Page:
Tap tap tap. Tap tap tap.
Obsidian met sun-baked clay with a reverberating ring, followed by the pitter patter of tiny, clay avalanches.
“I don’t know why you’re making this so difficult,” came a voice from the other side of the wall. “I know you have the keys right there.”
Zaidah paid it no mind.
It sighed and the ring-pitter-pat continued.
* * *
“And so now the twilight lambs are birthing in the stars. That sound you hear? It is mothers bleating, bursting through their cloven pens on stone hooves.”
Zaidah only half-listened to the words coming out of the Snake’s mouth and the replies of her half-elven companion.
“So when you meet the dawn all walking must be done on the toes so as not to wake the shepherds of night. Only you can save the twilight lambs. Do you understand?”
She was vaguely aware that the details of a transaction were being hashed out, something about the little man having a job for them. That was fine. They had run errands for people before.
“You must pay close attention to the color of their sighs. Purple lambs will grow to fame and fortune but the ones who sigh green are trouble-makers and must be taught not to endanger the herd.”
“I want you to kidnap his daughter so I can make an example of him,” said the Snake.
“If the herd doesn’t act and think as one then the stars won’t move.”
“What are they saying?” Zaidah shook her head as if she had sand in her ears instead of voices.
“The blue lambs are very fussy but they make good lookouts.”
“Hush. I can‘t hear,” she said, mentally batting the voices away.
“…if you can promise that no untoward harm will come to her…”
“Are you listening,” asked the voices staggering the question so it reverberated in her mind.
“…you have my word,” said the half-elf.
She stared at him, trying to piece together the fragments of conversation.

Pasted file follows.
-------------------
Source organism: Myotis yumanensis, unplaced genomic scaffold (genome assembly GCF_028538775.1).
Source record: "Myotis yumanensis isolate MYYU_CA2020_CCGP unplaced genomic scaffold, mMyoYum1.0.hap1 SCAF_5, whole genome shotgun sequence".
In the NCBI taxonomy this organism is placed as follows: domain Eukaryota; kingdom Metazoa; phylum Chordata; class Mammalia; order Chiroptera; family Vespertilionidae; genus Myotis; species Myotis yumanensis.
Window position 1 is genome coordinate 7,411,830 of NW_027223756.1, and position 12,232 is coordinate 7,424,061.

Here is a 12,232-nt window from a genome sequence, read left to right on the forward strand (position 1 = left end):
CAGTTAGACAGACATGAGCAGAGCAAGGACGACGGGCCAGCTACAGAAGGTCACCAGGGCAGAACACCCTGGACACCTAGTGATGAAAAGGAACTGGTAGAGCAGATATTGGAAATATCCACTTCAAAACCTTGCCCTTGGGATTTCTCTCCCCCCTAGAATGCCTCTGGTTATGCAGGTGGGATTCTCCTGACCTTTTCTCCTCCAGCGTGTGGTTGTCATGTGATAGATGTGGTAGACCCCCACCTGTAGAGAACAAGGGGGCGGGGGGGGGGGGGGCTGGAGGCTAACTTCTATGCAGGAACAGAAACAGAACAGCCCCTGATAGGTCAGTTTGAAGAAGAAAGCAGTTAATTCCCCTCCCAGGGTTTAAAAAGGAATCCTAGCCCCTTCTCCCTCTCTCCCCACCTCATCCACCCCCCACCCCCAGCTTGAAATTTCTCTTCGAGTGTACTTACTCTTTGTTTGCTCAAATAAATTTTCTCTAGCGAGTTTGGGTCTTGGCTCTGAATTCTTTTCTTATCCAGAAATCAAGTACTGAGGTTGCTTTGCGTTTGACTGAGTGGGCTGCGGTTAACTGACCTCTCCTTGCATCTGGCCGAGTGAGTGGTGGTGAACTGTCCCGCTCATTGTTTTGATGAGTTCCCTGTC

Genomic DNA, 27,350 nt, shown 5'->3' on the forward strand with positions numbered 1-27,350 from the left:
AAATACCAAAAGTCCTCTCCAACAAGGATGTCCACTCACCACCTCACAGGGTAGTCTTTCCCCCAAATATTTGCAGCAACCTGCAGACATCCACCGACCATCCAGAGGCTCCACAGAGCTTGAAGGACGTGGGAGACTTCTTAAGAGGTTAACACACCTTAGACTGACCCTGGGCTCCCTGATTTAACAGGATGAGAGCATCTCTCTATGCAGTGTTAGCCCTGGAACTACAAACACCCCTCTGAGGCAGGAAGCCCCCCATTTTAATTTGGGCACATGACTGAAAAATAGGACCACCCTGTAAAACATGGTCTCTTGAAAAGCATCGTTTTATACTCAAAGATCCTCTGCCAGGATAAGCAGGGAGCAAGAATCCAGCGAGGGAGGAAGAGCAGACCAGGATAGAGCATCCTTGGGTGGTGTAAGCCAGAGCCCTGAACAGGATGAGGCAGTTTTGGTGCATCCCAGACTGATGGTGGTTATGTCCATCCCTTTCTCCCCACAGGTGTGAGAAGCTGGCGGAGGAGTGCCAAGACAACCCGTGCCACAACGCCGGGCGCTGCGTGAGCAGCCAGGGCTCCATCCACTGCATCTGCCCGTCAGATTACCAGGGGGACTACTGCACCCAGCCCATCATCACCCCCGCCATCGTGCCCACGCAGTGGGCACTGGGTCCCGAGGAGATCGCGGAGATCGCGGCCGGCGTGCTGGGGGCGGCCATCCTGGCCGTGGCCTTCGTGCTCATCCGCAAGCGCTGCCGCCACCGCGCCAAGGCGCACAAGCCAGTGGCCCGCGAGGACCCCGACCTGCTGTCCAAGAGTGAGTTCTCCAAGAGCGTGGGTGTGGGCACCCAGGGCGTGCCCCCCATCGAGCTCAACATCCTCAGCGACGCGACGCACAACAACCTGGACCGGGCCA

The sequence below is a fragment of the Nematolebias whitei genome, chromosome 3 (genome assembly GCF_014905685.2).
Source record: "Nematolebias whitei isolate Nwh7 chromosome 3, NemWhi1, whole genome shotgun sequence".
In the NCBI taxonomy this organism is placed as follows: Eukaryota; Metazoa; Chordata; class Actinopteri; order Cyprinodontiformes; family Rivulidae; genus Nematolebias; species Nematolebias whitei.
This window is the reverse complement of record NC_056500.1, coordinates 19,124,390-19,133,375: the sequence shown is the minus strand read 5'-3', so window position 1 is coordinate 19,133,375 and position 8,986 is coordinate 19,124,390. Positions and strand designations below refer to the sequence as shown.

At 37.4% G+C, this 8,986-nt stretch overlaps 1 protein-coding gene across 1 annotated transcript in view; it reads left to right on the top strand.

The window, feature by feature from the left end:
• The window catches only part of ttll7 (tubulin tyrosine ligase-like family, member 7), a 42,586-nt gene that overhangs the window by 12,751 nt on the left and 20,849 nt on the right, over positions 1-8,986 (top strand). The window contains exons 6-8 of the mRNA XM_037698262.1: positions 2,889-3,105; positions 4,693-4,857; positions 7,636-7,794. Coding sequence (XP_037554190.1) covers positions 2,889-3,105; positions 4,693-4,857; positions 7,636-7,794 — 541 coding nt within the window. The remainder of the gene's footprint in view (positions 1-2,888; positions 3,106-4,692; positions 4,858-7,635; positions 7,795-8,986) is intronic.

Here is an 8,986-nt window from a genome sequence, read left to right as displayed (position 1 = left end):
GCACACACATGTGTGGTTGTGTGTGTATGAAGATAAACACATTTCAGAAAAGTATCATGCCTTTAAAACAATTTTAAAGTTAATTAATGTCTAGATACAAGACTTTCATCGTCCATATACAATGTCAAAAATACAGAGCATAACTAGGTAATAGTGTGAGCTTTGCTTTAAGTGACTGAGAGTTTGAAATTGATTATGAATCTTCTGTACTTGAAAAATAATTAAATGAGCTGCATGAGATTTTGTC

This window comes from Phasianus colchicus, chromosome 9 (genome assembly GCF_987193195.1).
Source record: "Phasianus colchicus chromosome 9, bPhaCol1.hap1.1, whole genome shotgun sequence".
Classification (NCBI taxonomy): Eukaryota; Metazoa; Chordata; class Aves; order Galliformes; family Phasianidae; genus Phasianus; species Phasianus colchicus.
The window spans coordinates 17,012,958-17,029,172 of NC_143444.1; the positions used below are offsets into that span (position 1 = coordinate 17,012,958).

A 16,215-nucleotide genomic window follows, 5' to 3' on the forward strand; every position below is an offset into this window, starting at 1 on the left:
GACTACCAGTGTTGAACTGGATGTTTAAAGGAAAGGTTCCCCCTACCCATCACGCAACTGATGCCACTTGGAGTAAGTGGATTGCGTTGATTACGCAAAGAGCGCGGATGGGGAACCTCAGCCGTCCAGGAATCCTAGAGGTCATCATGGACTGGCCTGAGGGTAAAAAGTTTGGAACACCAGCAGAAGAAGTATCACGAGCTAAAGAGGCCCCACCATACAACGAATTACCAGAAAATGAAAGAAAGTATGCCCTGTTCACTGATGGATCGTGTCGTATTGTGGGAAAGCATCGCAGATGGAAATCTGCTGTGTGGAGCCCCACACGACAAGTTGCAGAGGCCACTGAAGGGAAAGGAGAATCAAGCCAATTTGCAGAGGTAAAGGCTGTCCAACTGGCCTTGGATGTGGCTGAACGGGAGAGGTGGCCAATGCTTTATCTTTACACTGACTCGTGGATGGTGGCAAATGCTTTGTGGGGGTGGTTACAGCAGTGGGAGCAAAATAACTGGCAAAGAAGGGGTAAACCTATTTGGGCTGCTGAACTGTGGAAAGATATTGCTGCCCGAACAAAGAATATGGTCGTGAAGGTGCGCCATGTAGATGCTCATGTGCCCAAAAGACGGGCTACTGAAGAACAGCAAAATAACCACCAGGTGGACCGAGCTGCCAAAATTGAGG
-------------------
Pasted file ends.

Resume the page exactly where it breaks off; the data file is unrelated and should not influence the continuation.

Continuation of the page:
“Are you listening?”
* * *
“Are you listening?” Nora waited for a response. “Zazu?”
Zaidah’s eyes focused on the fingers snapping in front of her face, returning from the place deep inside which called to her so insistently.
“What? Oh! I must have drifted off,” she lied.
Nora snorted. “Yeah, and I just took a scorpion bath. I know what you’ve been up to.” She poked Zaidah in the forehead.”
“Don’t be such a baby,” said Nora.
“I am not a baby. That hurt!” Zaidah shot back.
“Well you’re going to hurt a lot more if I tell mother that you’re still doing it.”
Zaidah sighed and looked at her sister, imploring. “Please Nora… I can’t help it. You’ll just worry them if you tell.”
“I really don’t care. This isn’t just about you. If people find out what you can do-”
“Fine, then I guess I won’t tell you the dream I had about you last night,” Zaidah said with a sly side-long glance.
Nora looked skeptical. “Liar.”
“Am not! I had a dream about you future husband.” She added in a sing-song voice, “and I know you’re going to like it.”
“Promise me you won’t tell first.”
* * *
Zaidah looked up and peered curiously at the slowly expanding opening in the clay wall. The darkness on the other side prevented her from seeing beyond the ring of her protective circle but she didn’t mind that. She could feel for miles around what was out there, the reason she had built it in the first place.